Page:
Photographed by Bette Jackson
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Hi, I'm Dr. Jerry Jackson, out with the wild things. Oleander is a common landscape shrub in Florida environments, and in many ways it's a good fit for managed urban landscapes. It's tolerant of salty soils and drought conditions, grows in full sun, loves sandy soils, remains green year-around, and produces an abundance of long-lasting colorful blooms. But before you plant oleander, be aware that it's not native and it has little value for native birds and wildlife. It might also become invasive in wetland areas, with seeds spread by the wind, crowding out native plants as it expands out of natural environments out of control. Oleander is now found around the world in warm coastal environments, but it is originally from the Mediterranean area. The greatest problem with oleander is that it's very poisonous. Taking a bite of an oleander leaf or of a hotdog cooked on an oleander stick can be lethal. This is not a plant for landscaping picnic areas or playgrounds. On the positive side, we've learned to use oleanders' toxins in rat poisons and insecticides and even in some medicines.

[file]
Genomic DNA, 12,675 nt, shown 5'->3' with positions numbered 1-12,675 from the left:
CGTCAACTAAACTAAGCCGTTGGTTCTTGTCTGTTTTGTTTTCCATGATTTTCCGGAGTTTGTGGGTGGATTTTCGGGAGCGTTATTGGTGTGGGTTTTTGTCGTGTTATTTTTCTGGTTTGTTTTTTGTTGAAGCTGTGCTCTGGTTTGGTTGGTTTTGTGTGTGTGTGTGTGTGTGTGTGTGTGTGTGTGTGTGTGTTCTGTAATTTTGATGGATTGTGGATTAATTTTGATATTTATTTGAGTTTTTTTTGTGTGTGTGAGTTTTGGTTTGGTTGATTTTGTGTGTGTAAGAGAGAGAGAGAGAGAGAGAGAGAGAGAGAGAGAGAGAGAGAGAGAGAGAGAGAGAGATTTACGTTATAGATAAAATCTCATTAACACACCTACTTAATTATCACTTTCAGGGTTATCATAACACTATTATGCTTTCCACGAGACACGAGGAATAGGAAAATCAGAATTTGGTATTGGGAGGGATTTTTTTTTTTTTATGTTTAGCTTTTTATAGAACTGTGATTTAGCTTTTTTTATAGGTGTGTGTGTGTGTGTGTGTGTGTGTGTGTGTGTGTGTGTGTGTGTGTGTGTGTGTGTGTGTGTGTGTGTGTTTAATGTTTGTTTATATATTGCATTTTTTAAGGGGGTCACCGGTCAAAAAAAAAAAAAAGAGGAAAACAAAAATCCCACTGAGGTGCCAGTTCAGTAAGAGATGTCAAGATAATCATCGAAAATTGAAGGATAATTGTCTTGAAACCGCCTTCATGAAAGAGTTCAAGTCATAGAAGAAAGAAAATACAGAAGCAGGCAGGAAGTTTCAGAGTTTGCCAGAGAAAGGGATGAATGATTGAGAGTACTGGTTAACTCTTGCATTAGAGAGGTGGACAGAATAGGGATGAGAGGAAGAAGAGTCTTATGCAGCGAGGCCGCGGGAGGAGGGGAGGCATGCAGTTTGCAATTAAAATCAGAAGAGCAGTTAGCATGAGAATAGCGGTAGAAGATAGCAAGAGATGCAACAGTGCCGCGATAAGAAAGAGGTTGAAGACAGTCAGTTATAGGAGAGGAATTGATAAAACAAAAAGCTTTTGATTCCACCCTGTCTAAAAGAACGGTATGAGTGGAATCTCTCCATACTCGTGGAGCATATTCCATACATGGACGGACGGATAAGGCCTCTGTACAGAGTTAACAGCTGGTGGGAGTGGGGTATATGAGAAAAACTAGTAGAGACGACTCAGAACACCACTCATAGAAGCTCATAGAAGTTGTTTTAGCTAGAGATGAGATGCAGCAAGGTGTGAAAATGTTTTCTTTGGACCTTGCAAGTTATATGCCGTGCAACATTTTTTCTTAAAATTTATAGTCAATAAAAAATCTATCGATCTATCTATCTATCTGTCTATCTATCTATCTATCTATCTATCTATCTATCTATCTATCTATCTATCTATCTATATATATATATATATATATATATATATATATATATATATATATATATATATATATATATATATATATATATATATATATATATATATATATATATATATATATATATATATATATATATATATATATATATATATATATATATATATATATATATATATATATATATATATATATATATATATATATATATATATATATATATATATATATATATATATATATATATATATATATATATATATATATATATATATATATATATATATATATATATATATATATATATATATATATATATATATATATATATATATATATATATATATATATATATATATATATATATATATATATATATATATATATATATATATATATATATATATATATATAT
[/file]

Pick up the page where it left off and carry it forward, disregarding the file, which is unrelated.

'With the Wild Things' is produced at the Whitaker Center in the College of Arts and Sciences at Florida Gulf Coast University. For 'The Wild Things', I'm Dr. Jerry Jackson.